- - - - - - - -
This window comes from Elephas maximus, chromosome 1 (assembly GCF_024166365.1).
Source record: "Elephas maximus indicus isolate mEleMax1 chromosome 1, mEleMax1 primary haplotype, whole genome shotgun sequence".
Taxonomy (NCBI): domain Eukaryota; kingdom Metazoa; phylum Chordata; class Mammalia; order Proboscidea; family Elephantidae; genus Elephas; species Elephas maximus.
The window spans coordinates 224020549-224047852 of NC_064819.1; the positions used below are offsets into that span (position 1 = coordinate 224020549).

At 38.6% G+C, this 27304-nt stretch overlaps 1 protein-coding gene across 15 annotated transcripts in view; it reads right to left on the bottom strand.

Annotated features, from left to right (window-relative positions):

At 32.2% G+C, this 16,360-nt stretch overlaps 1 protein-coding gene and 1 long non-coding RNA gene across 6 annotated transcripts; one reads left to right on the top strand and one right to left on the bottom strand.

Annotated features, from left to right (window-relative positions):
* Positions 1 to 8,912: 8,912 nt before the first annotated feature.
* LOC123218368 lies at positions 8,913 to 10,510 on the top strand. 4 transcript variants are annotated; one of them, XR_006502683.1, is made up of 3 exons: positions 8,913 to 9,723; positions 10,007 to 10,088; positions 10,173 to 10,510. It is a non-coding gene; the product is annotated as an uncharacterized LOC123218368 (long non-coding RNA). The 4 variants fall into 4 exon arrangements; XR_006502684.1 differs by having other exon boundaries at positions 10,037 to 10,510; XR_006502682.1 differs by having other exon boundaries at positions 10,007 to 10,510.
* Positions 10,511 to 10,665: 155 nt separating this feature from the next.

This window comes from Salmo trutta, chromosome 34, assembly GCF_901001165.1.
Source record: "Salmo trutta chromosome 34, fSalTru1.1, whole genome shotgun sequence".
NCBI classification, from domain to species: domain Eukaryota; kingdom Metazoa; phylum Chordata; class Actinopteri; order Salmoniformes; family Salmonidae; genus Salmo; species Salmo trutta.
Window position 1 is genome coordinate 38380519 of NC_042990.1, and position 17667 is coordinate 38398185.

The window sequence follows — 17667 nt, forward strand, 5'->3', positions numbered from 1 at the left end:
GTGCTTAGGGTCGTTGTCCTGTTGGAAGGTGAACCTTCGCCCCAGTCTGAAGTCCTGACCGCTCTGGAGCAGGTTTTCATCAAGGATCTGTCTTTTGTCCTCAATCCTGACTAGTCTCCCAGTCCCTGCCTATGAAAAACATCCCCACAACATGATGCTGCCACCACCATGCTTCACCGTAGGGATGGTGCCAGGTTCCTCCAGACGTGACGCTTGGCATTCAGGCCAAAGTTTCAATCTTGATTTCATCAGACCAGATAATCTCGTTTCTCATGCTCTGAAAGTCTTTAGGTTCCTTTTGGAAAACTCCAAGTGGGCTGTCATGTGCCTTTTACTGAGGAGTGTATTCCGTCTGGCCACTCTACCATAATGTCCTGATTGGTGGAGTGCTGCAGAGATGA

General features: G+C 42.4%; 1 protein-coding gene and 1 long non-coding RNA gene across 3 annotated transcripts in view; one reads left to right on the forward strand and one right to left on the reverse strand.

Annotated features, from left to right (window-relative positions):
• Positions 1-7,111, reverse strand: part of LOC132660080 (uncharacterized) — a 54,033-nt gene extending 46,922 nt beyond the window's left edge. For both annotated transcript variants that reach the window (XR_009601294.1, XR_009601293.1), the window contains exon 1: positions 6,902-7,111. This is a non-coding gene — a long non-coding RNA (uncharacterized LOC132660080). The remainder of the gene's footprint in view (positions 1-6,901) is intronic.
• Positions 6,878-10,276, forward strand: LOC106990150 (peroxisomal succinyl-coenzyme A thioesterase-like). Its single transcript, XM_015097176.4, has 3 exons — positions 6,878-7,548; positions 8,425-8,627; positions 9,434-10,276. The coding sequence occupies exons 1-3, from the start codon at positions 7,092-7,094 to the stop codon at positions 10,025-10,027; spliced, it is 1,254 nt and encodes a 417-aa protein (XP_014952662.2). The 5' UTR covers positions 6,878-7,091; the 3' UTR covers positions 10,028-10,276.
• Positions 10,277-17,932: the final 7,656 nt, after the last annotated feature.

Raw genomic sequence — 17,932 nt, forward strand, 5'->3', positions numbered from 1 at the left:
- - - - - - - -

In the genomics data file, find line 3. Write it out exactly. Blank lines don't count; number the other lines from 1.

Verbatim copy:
Taxonomy (NCBI): domain Eukaryota; kingdom Metazoa; phylum Chordata; class Mammalia; order Proboscidea; family Elephantidae; genus Elephas; species Elephas maximus.